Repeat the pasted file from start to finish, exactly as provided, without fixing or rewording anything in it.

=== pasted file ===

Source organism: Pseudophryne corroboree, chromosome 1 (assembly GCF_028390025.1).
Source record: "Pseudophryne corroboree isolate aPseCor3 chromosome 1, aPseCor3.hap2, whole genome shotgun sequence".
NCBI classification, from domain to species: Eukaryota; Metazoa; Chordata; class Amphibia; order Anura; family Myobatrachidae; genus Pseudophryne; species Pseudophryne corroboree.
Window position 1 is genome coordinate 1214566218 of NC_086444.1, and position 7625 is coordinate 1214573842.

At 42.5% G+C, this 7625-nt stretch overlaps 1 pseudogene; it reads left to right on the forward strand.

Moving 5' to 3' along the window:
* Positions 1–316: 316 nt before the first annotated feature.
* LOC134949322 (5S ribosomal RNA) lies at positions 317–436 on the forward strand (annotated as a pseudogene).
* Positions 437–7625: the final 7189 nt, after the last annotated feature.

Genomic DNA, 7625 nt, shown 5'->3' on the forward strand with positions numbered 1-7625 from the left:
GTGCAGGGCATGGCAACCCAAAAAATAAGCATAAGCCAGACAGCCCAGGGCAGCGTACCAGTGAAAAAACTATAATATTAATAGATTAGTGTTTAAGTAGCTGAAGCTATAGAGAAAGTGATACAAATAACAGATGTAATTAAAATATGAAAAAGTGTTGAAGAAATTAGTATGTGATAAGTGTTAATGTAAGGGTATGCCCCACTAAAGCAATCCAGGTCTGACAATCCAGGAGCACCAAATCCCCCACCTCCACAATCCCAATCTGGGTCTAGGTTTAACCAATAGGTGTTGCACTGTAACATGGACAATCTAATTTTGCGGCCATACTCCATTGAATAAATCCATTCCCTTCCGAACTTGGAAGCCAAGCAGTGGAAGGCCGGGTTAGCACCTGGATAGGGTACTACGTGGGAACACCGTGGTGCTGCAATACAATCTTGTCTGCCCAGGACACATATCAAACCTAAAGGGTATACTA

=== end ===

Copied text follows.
Source organism: Pseudophryne corroboree, chromosome 1 (assembly GCF_028390025.1).
Source record: "Pseudophryne corroboree isolate aPseCor3 chromosome 1, aPseCor3.hap2, whole genome shotgun sequence".
NCBI classification, from domain to species: Eukaryota; Metazoa; Chordata; class Amphibia; order Anura; family Myobatrachidae; genus Pseudophryne; species Pseudophryne corroboree.
Window position 1 is genome coordinate 1214566218 of NC_086444.1, and position 7625 is coordinate 1214573842.

At 42.5% G+C, this 7625-nt stretch overlaps 1 pseudogene; it reads left to right on the forward strand.

Moving 5' to 3' along the window:
* Positions 1–316: 316 nt before the first annotated feature.
* LOC134949322 (5S ribosomal RNA) lies at positions 317–436 on the forward strand (annotated as a pseudogene).
* Positions 437–7625: the final 7189 nt, after the last annotated feature.

Genomic DNA, 7625 nt, shown 5'->3' on the forward strand with positions numbered 1-7625 from the left:
GTGCAGGGCATGGCAACCCAAAAAATAAGCATAAGCCAGACAGCCCAGGGCAGCGTACCAGTGAAAAAACTATAATATTAATAGATTAGTGTTTAAGTAGCTGAAGCTATAGAGAAAGTGATACAAATAACAGATGTAATTAAAATATGAAAAAGTGTTGAAGAAATTAGTATGTGATAAGTGTTAATGTAAGGGTATGCCCCACTAAAGCAATCCAGGTCTGACAATCCAGGAGCACCAAATCCCCCACCTCCACAATCCCAATCTGGGTCTAGGTTTAACCAATAGGTGTTGCACTGTAACATGGACAATCTAATTTTGCGGCCATACTCCATTGAATAAATCCATTCCCTTCCGAACTTGGAAGCCAAGCAGTGGAAGGCCGGGTTAGCACCTGGATAGGGTACTACGTGGGAACACCGTGGTGCTGCAATACAATCTTGTCTGCCCAGGACACATATCAAACCTAAAGGGTATACTA